Development of the lens begins at 4 weeks of gestation after the lens placode forms at surface ectoderm adjacent to the developing optic vesicle. Sequentially the lens placode invaginates and forms the lens vesicle after separation from the surface ectoderm. The lens vesicle gets surrounded by the optic cup. The space between the lens vesicle and the surface ectoderm is filled with migrating neural crest cells and give rise to structures of the anterior segment namely the corneal endothelium, corneal stroma, iris stroma, trabecular meshwork.ADDIN CSL_CITATION { “citationItems” : { “id” : “ITEM-1”, “itemData” : { “author” : { “dropping-particle” : “”, “family” : “Beebe, DC, Coats”, “given” : “JM”, “non-dropping-particle” : “”, “parse-names” : false, “suffix” : “” } , “container-title” : “Developmental Biology”, “id” : “ITEM-1”, “issued” : { “date-parts” : “2000” }, “page” : “424-31”, “title” : “The lens organizes the anterior segment: specification of neural crest cell differentiation in the avian eye”, “type” : “article-journal”, “volume” : “220” }, “uris” : “http://www.mendeley.com/documents/?uuid=426aeea4-8703-4a37-a6c5-bd6a787bc676” } , “mendeley” : { “formattedCitation” : “<sup>4</sup>”, “plainTextFormattedCitation” : “4”, “previouslyFormattedCitation” : “(4)” }, “properties” : { “noteIndex” : 0 }, “schema” : “https://github.com/citation-style-language/schema/raw/master/csl-citation.json” }4 Several studies have shown that absence of the lens leads to aplasia of the anterior segment, abnormal ciliary bodyADDIN CSL_CITATION { “citationItems” : { “id” : “ITEM-1”, “itemData” : { “author” : { “dropping-particle” : “al”, “family” : “Trabucchi, G Piantanida, A Bandello, F Freschi, M Nucci, P Brancato”, “given” : “R et”, “non-dropping-particle” : “”, “parse-names” : false, “suffix” : “” } , “container-title” : “Acta Ophthalmologica”, “id” : “ITEM-1”, “issued” : { “date-parts” : “1997” }, “page” : “595-597”, “title” : “Congenital aphakia in Peters u2019 anomaly syndrome”, “type” : “article-journal” }, “uris” : “http://www.mendeley.com/documents/?uuid=1f8bbe13-76a8-4b2f-a3a8-ebc9a4a0a7e9” } , “mendeley” : { “formattedCitation” : “<sup>5</sup>”, “plainTextFormattedCitation” : “5”, “previouslyFormattedCitation” : “(5)” }, “properties” : { “noteIndex” : 0 }, “schema” : “https://github.com/citation-style-language/schema/raw/master/csl-citation.json” }5. Not only does the developing lens effect anterior segment development, but also differentiation of the optic vesicle into the optic cup, which will give rise to the future posterior segment. Absence of secondary and tertiary vitreous is evident, and choroidal and optic disc coloboma has also been reported in literatureADDIN CSL_CITATION { “citationItems” : { “id” : “ITEM-1”, “itemData” : { “author” : { “dropping-particle” : “”, “family” : “Johnson, BL Cheng”, “given” : “KP”, “non-dropping-particle” : “”, “parse-names” : false, “suffix” : “” } , “container-title” : “Journal of Pediatric Ophthalmology and Strabismus”, “id” : “ITEM-1”, “issued” : { “date-parts” : “1997” }, “page” : “35-39”, “title” : “Congenital aphakia: a clinicopathologic report of three cases”, “type” : “article-journal”, “volume” : “34” }, “uris” : “http://www.mendeley.com/documents/?uuid=daea7cad-e48e-4dfa-89cd-3c3d6e8643d7” } , “mendeley” : { “formattedCitation” : “<sup>6</sup>”, “plainTextFormattedCitation” : “6”, “previouslyFormattedCitation” : “(6)” }, “properties” : { “noteIndex” : 0 }, “schema” : “https://github.com/citation-style-language/schema/raw/master/csl-citation.json” }6. This kind of affection of the anterior segment and posterior segment is seen in CPA.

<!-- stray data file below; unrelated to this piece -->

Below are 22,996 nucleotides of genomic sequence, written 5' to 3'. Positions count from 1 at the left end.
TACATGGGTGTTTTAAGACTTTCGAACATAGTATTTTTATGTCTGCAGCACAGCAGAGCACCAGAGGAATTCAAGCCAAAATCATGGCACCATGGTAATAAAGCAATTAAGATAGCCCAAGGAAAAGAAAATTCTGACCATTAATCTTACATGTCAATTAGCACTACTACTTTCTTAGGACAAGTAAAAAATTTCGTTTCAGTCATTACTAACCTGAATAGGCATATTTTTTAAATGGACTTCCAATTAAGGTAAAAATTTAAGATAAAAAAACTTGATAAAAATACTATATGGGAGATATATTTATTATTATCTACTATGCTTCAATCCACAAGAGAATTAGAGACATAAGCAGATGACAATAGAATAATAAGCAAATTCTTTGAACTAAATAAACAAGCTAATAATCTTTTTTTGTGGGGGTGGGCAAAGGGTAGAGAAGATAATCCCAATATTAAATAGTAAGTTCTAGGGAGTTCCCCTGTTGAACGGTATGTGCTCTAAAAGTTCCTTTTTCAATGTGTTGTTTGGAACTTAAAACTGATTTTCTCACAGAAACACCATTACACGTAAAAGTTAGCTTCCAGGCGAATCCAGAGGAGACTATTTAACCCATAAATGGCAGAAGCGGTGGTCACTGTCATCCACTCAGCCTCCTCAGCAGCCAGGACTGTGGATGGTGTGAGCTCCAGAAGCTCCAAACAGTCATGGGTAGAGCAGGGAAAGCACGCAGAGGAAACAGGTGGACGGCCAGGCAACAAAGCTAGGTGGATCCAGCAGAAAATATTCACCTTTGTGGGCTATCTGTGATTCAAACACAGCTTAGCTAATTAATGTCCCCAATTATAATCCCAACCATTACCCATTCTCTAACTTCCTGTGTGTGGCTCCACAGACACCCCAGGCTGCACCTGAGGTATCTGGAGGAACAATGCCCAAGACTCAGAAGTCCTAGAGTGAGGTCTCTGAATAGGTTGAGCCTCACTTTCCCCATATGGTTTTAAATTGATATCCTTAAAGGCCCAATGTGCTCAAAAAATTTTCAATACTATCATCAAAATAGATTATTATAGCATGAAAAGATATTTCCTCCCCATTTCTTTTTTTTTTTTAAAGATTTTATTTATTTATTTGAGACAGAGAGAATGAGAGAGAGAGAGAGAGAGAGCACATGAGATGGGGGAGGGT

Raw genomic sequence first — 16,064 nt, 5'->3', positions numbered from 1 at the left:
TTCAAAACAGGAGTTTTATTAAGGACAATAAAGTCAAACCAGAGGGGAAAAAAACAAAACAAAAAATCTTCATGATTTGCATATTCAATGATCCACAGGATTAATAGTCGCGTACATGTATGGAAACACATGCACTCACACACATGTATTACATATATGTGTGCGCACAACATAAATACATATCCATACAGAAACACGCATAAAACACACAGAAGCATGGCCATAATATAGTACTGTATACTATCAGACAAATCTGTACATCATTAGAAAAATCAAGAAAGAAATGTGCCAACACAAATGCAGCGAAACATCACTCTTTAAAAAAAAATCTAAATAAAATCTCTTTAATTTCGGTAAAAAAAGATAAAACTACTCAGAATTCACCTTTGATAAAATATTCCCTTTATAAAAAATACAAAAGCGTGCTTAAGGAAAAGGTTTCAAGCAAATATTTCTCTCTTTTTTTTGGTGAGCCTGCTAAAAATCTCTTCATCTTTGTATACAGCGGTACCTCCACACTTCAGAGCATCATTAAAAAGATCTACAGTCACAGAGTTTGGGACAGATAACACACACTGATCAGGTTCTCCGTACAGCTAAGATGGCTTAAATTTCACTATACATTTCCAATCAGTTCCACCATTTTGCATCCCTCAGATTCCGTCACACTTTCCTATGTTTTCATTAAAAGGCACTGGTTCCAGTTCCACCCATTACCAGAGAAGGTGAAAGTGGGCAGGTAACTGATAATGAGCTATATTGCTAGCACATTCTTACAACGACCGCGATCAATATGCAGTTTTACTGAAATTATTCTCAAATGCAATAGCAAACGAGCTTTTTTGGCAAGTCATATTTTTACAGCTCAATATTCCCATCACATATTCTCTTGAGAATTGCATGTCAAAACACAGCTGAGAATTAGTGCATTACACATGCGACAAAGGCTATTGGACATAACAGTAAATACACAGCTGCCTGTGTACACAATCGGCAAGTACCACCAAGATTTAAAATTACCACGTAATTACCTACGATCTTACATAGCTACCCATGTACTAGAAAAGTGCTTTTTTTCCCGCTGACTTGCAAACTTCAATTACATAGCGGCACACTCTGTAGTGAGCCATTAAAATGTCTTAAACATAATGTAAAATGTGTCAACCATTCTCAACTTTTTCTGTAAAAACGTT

Genetic analysis has revealed that mutations in the fork head transcription factor gene, FOXE3, present on chromosome 1p32, is responsible of the phenotype of congenital primary aphakiaADDIN CSL_CITATION { “citationItems” : { “id” : “ITEM-1”, “itemData” : { “author” : { “dropping-particle” : “”, “family” : “Valleix, S Niel, F Nedelec, B Algros, MP Schwartz, C Delbosc”, “given” : “B”, “non-dropping-particle” : “”, “parse-names” : false, “suffix” : “” }, { “dropping-particle” : “”, “family” : “Al”, “given” : “Et”, “non-dropping-particle” : “”, “parse-names” : false, “suffix” : “” } , “container-title” : “American Journal of Human Genetics”, “id” : “ITEM-1”, “issued” : { “date-parts” : “2006” }, “page” : “358-64”, “title” : “Homozygous nonsense mutation in the FOXE3 gene as a cause of congenital primary aphakia in humans.”, “type” : “article-journal”, “volume” : “79” }, “uris” : “http://www.mendeley.com/documents/?uuid=da149f2a-2f97-4388-b5bc-d20060c771a6” } , “mendeley” : { “formattedCitation” : “<sup>2</sup>”, “plainTextFormattedCitation” : “2”, “previouslyFormattedCitation” : “(2)” }, “properties” : { “noteIndex” : 0 }, “schema” : “https://github.com/citation-style-language/schema/raw/master/csl-citation.json” }2. It is expressed in the developing lens, and its absence results in abnormal development of anterior segment structures. Along with features of anterior segment dysgenesis, it is not uncommon to find raised intra ocular pressures in the affected individualsADDIN CSL_CITATION { “citationItems” : { “id” : “ITEM-1”, “itemData” : { “author” : { “dropping-particle” : “”, “family” : “Semina, EV, Brownell, I Mintz-Hittner, HA Murray, JC Jamrich”, “given” : “M”, “non-dropping-particle” : “”, “parse-names” : false, “suffix” : “” } , “container-title” : “Human Molecular Genetics”, “id” : “ITEM-1”, “issue” : “3”, “issued” : { “date-parts” : “2001” }, “page” : “231-236”, “title” : “Mutations in the human forkhead transcription factor FOXE3 associated with anterior segment ocular dysgenesis and cataracts”, “type” : “article-journal”, “volume” : “10” }, “uris” : “http://www.mendeley.com/documents/?uuid=4f24f34f-719a-412f-abea-741cd6ad422d” } , “mendeley” : { “formattedCitation” : “<sup>7</sup>”, “plainTextFormattedCitation” : “7”, “previouslyFormattedCitation” : “(7)” }, “properties” : { “noteIndex” : 0 }, “schema” : “https://github.com/citation-style-language/schema/raw/master/csl-citation.json” }7. However, due to the altered anatomy of the cornea, the accuracy of IOP measurement is questionable. The corneal opacity precludes visualization of the posterior segment, though disc excavation can be looked for on B scan as corroborative evidence. Valleix(2) et al have reported 3 siblings with CPA, one of which was developed secondary glaucoma and underwent trabeculectomy. Apart from this, extensive literature search did not reveal other such case reports.